SCMA Graduate Students Get a Shot at Featured Stories on NPR
|Natalie Cioffari and Christian Carter|
Sacred Heart University’s relationship with WSHU radio is making waves. Last semester, the University’s School of Communication and Media Arts (SCMA) began working with the onsite National Public Radio (NPR) news and classical music station, WSHU. Two graduate students are part of the partnership and have been filing reports on air.
Joe Alicastro, coordinator of news and broadcasting in SHU’s Master’s in Communication (MACOMM) program, spearheaded the effort. “I’m an avid fan of WSHU and that’s the absolute truth. Every morning, I start by listening to WSHU with an espresso, The Norwalk Hour and The New York Times,” he says. “I had long thought that a partnership between the School of Communication and Media Arts and WSHU would be natural. We began by talking to WSHU News Director Dan Katz and General Manager George Lombardi.”
"A major goal of WSHU's news department is to bring the next generation of reporters into public radio while boosting our local news coverage. Natalie and Christian have already reported on several issues of regional significance and we're so happy to have them on our team," said Katz.
Representatives of WSHU and the SCMA met and, subsequently, two graduate assistants were hired, one funded by the SCMA and one by WSHU. This move has provided invaluable experience for the graduate students and fresh, robust, multimedia content for WSHU on air and for their expanding website.
“The timing worked out perfectly, because two of my strongest students, who were with me for three years as undergraduates—Christian (Carter ’17) and Natalie (Cioffari ’17)—were applying to continue on the graduate level,” Alicastro explains. He calls both “natural candidates for this position,” highlighting Carter’s role as senior producer of the Pulse, SHU’s TV news magazine program, and Cioffari’s time as editor of The Spectrum, SHU’s student newspaper. The two will spend 20 hours a week as graduate assistants for WSHU and take one course during each eight week module for the duration of the two-year program.
Last month, Carter and Cioffari participated in an intensive, three-day workshop on campus with former Washington NPR producer Cindy Carpien, now a trainer, and they already have had multiple news reports broadcast on the station’s popular show, All Things Considered. The graduate assistants’ first on-air reports began the week after their training, including a lead story on the Connecticut blog from Carter about a Stonington budget protest and a piece from Cioffari on a rare, tick-borne illness in the state.
“I’m grateful to have already gained on-air presence, online publication and a professional mentorship that is helping me to be a more seasoned news reporter,” Carter says. “Working with Cindy Carpien has been a great experience. We dove right into everything on day one. I never would’ve expected to have been interviewing personnel on my first day, but at that moment, I knew that this experience would definitely pay off.”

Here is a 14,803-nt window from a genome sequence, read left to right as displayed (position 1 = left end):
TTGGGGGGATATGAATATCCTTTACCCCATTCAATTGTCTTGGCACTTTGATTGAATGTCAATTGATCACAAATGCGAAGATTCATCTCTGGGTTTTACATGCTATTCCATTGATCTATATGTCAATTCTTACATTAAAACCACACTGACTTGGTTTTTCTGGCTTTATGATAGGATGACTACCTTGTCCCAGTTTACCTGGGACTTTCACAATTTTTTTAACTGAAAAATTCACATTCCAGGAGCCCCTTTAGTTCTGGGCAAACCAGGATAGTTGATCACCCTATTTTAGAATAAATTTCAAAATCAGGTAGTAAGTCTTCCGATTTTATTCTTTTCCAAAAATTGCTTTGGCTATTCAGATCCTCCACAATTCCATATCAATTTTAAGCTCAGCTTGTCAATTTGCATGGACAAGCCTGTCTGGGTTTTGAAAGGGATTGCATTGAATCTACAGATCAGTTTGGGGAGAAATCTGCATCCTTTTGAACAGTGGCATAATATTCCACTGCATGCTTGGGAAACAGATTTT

“From the day I started, I was writing stories and recording for radio," Cioffiari adds. “I feel like I am treated with the same respect and maturity as a full-time senior journalist.”
For the young reporters, questions are encouraged and colleagues are readily available to help with stories and pitch ideas. Alicastro stresses the value of the hands-on, professional experience that this graduate program provides. “It’s so important, as SCMA continues to grow, that we create these opportunities for our students,” he says. “This is a wonderful step forward for SCMA. My hope is that this will not only be an opportunity for students, but also a magnet for students.”
With partnerships like the CT Sports nightly program, produced by SCMA graduate students on the Vantage Network, and the ESPN-style, live, four-camera streaming program of SHU football (for which Alicastro is executive producer), the broadcast and journalism concentration has grown to 25 students. “Each year it’s getting better and more expansive,” says the professor, who has been teaching at Sacred Heart since 2009.
Students like Carter and Cioffari are surrounded by “deeply engaged” professors and mentors who are industry professionals, such as Alicastro and Carpien. “This is truly an experience that will play as the perfect catalyst into the next chapter of my career,” says Carter, who hopes one day to report the news nationally and internationally. Cioffari declares journalism is her “passion” and says she knows this program will help her become a well-rounded journalist. She hopes to inspire others to get more involved in their communities through her work and dreams of becoming an executive producer of a show or news station.
“With their talent and this training, they will be able to go anywhere in the world and be professional reporters,” Alicastro says.
|Natalie Cioffari interviews Congressman Jim Himes at a recent SHU event.
At right is WSHU News Director Dan Katz.